Booker’s bill, which was first introduced in 2017 but never brought up for a vote, will be co-sponsored by Sen. Elizabeth Warren (D-Mass.), Sen. Kirsten Gillibrand (D-N.Y.), Sen. Kamala D. Harris (D-Ca.) and Sen. Bernie Sanders (I-Vt.).
All of them had co-sponsored the 2017 bill, too, as had Sen. Jeff Merkley (D-Ore.), who is considering his own run for the presidency. Sen. Michael F. Bennet (D-Colo.), who traveled to Iowa last week, is also co-sponsoring the new bill.
Any of them would be the first nominee of a major political party to endorse the legalization of marijuana; Sanders, as a candidate in 2016, had called for the drug to be decriminalized.
“Hundreds of thousands of people are arrested for possession of marijuana every single year,” Sanders said in a statement. “We must end the absurd situation of marijuana being listed as a Schedule 1 drug alongside heroin. It is time to decriminalize marijuana, expunge past marijuana convictions and end the failed war on drugs.”
Since the 1970 passage of the Controlled Substances Act, the federal government has classified marijuana as a substance with “no currently accepted medical use and a high potential for abuse.” Petitions to change that designation have been ignored by the Drug Enforcement Administration, and states have decriminalized marijuana for medical and recreational purposes despite the statute, creating a legal gray area.
In 2016, for the first time, Democrats amended their party platform to call for the government to decriminalize marijuana and “appropriately regulate it, providing a reasoned pathway for future legalization.” Under those distinctions, decriminalizing marijuana meant users could not be arrested for its possession; legalization would make the drug available for legal purchase.
While the party’s 2016 presidential nominee, Hillary Clinton, rarely discussed the issue, the dozen Democrats who have declared presidential bids this year are all in favor of legalization, as are many of the candidates expected to announce their plans next month.
Booker’s legislation goes further than legalization, though, and would create a “community reinvestment fund” to offer grants, job training, and transition from prison to community life for the people and places “most affected by the war on drugs.”
That’s in line with how Booker and other Democrats have described the next steps toward decriminalizing marijuana. As states have allowed marijuana to be sold legally, Democrats have warned that people who were jailed for selling a now-legal product remain in prison. Booker’s bill points out the racial disparities in marijuana arrests and convictions, something several endorsers have emphasized.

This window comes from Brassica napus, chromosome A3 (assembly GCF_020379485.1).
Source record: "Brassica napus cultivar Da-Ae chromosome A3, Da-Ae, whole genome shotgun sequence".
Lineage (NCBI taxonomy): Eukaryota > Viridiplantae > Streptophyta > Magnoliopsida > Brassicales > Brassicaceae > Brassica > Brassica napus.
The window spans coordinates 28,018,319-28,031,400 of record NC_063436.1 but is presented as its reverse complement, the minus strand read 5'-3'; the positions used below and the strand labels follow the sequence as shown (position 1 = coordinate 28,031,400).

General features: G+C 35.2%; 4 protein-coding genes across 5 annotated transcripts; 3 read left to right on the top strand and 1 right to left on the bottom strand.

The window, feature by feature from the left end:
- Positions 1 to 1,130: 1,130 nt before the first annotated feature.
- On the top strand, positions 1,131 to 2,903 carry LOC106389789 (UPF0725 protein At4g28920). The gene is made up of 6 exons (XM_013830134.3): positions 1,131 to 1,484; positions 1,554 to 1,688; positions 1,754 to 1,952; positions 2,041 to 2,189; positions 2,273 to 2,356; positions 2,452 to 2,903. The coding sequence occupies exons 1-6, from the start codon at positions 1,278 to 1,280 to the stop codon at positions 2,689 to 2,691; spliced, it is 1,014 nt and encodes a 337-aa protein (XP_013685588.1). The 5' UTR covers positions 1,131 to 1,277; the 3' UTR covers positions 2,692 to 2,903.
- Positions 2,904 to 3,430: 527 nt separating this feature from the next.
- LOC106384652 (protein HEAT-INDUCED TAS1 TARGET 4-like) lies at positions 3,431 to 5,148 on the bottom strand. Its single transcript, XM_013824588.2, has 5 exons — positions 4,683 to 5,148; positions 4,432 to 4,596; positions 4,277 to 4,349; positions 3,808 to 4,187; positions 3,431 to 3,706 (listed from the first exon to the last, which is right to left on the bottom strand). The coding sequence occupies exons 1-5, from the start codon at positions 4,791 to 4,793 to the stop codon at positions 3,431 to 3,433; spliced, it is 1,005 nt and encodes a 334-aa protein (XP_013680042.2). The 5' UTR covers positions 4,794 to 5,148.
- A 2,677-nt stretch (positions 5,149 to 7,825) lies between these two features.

“It is shameful that my son would likely be treated very differently from one of his black or Latino peers if he was stopped and found with marijuana,” Gillibrand said in a statement. “Legalizing marijuana is an issue of morality and social justice.”
Harris said in a statement: “Marijuana laws in this country have not been applied equally, and as a result we have criminalized marijuana use in a way that has led to the disproportionate incarceration of young men of color. Legalizing marijuana is the smart thing to do and the right thing to do to advance justice and equality for every American.”
Booker’s bill is unlikely to get a vote in a Republican-controlled Senate; Senate Majority Leader Mitch McConnell (R-Ky.) has called marijuana “illicit.” But it could get hearings and votes in the new Democratic House, where it is being introduced by Reps. Barbara Lee and Ro Khanna, both Democrats from California, where recreational marijuana was legalized in a 2016 ballot measure.
“I’m proud to sponsor legislation that would legalize marijuana at the federal level, address the disproportionate impact of prohibition on people of color by expunging criminal convictions, and promote equitable participation in the legal marijuana industry,” Lee said.
Khanna added that it was significant that every Democrat running for president had endorsed at least some path toward decriminalizing marijuana.
“This shows that public opinion is shifting in this country to recognize that legalizing marijuana is a racial justice issue, an issue for helping make progress on the opioid crisis, and an economic issue of creating jobs,” Khanna said.